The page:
EVICT A MAN-ILLIONAIRE – UNRECOGNISED MALE DOMINATION IN MIXED ACTIVISM
There’s quite a buzz around today. All’s been a bit quiet on the direct action front after a burst of imaginative activism in 2011-12 by UK uncut. I liked a lot of it, I joined in for a while. I like the “non-hierarchical” fluid nature of it because that reminds me of radical feminist activism in days gone by. I became disillusioned after a short time as, gradually, my role, and that of the few other women involved, was increasingly sidelined and I found myself, instead, acting as “appeaser” to stop male aggression and violence breaking out during actions (from all parties of men – security, police, passers-by and male activists on the left). This was aggression because they were, or felt, “provoked” by other men, for whatever reason. There are numerous accounts of sexual violence and aggression towards women as part of the occupy movements (other feminists have written about this). There is the appalling account of the SWP’s complete failure to address male entitlement and privilege within their processes, even in the face of women “comrades” naming them and describing how the situation could have been handled differently. Women publically told how devastating the failures impacted on sisters involved (Read the transcript here: http://socialistunity.com/swp-conference-transcript-disputes-committee-report/#.UWk_88pWKIB ) It made no difference – a report exonerating a man was voted through.
I was almost enthused about today. The UK landscape, particularly for women, is bleak with a state intent on increasing women’s dependency on men by cutting off as many alternatives as possible while throwing women into ever further poverty. I even nearly went to one of the local actions but I hesitated. I wasn’t in a hurry to repeat my past experiences but I did like the “evict a millionaire” theme and the links made with the unfair bedroom tax.
And so I actively sought out the photos of the action I nearly went on. And there it was, illustrated in full colour. Men in the headlights of the action to such an extent that you could be forgiven for thinking it was male-only. Have a look for yourself:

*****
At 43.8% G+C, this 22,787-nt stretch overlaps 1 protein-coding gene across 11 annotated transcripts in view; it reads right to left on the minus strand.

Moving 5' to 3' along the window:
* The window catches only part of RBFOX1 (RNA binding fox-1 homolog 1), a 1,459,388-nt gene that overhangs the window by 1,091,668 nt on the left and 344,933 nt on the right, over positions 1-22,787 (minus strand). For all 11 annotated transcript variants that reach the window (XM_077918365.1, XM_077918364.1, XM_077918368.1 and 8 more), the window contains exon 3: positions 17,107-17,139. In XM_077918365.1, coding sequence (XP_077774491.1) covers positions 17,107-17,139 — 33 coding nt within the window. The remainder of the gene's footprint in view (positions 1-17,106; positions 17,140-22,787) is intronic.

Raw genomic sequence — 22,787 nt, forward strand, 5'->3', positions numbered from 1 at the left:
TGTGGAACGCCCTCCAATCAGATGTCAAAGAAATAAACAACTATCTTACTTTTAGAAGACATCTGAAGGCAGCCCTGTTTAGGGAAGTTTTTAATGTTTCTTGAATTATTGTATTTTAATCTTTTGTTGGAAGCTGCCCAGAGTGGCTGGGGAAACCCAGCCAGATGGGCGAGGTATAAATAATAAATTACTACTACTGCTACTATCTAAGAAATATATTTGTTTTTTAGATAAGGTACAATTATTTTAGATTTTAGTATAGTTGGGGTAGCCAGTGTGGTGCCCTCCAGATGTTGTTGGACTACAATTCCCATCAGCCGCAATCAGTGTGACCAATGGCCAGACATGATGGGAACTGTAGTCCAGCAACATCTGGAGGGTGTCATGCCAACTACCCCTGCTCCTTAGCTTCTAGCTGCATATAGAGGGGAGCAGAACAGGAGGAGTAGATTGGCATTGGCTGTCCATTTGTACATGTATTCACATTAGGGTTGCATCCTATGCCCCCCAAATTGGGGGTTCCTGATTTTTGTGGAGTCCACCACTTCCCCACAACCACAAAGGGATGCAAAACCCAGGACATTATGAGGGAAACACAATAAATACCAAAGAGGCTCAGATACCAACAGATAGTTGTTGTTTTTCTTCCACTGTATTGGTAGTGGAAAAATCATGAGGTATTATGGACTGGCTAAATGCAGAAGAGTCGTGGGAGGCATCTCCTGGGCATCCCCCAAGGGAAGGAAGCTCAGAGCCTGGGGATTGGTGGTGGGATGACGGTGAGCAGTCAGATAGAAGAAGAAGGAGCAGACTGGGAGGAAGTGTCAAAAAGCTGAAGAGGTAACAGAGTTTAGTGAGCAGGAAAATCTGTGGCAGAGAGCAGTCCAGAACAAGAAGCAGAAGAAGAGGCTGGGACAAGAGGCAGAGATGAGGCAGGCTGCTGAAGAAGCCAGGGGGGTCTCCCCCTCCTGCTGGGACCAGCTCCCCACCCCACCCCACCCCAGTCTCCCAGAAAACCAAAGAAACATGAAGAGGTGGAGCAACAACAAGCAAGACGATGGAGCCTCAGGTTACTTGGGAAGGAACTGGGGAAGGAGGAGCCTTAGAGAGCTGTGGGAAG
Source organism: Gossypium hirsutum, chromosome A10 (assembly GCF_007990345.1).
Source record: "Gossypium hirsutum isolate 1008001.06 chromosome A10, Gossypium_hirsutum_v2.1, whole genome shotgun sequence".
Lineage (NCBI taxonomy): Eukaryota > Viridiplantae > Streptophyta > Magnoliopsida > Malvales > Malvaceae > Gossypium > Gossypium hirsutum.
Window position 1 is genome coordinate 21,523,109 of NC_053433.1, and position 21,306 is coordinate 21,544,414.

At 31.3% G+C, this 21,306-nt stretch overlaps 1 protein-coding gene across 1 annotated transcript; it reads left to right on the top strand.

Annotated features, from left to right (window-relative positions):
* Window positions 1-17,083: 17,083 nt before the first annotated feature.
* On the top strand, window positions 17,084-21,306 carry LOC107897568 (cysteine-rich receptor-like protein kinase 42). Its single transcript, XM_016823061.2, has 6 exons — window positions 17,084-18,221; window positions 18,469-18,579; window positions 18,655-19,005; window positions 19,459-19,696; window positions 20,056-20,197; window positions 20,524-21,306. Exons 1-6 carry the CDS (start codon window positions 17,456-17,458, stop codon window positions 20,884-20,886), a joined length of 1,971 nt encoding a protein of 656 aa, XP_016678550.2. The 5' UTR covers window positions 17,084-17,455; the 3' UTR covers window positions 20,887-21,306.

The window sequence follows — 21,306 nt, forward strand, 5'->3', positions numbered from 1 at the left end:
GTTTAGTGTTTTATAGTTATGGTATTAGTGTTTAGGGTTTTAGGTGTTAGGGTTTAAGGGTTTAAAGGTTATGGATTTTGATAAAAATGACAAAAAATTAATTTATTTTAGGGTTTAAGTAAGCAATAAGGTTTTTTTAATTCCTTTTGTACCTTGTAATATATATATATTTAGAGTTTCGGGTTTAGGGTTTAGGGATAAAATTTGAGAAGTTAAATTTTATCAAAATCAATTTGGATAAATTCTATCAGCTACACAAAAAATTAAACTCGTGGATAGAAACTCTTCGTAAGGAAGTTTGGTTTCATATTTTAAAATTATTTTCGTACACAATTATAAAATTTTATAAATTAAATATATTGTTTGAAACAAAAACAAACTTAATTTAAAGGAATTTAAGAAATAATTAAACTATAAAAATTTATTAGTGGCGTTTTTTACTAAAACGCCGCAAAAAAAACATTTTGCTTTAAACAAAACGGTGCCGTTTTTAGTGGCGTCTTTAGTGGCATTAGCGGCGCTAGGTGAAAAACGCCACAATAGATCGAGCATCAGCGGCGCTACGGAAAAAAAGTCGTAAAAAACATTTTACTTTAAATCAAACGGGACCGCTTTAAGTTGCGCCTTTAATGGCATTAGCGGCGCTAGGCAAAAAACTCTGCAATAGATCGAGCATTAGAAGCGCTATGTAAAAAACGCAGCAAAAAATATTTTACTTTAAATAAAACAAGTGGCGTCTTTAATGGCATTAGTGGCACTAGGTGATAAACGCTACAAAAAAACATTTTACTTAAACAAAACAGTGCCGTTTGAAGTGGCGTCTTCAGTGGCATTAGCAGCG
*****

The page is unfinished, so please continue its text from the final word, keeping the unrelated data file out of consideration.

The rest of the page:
No one’s going to bully, harass, censor or storm this group because of its male dominance. So common is male-led mixed activism I bet no one, except me, even noticed. What price all this lip-service to “inclusivity” now?
In this world where “self-identity is king”, because no one has explicitly stated this is a male-only, or male-led action, male dominance goes unseen and unheard. Oh and I’m very willing to bet that women were behind the scenes making this action happen, as we usually are.
A radical feminist response to this leftist inevitability is to organise autonomously so that we can focus on what matters to women without taking care of men and their delicate feelings and ego. For that, we have been called fascists, bigots, and “transphobic” (sic). All in the name of the self-identity travesty which has hit left-leaning circles at a time when we need to be at our most radical. The rights of everyone except the rich are under attack. Our herstory has already told us that our feminist movements are de-radicalised when we involve those with a sense of entitlement in our fight against oppression.
I feel so sad that the lessons of the past have to be learned all over again – the slow, agonizing way. Women in the 1960s, at Greenham, and as part of other political movements, recognised the vital part separatist activism played in ensuring that women’s voices, women’s politics and women’s energy are heard. Without it, ways in which women’s rights are attacked are “disappeared” in pursuit of male-led interests.
I urge all the battle-weary feminists in the various leftist groupings to stop fighting to be heard within mixed activism. Instead, come to radfem2013 to be with other women to take political action, unfettered, unrestricted, and without acting as caretakers for men.
Sisters. 8 and 9 June. Join us.
Or, if you can’t be with us, help us with our appeal to get women living in poverty, to the conference: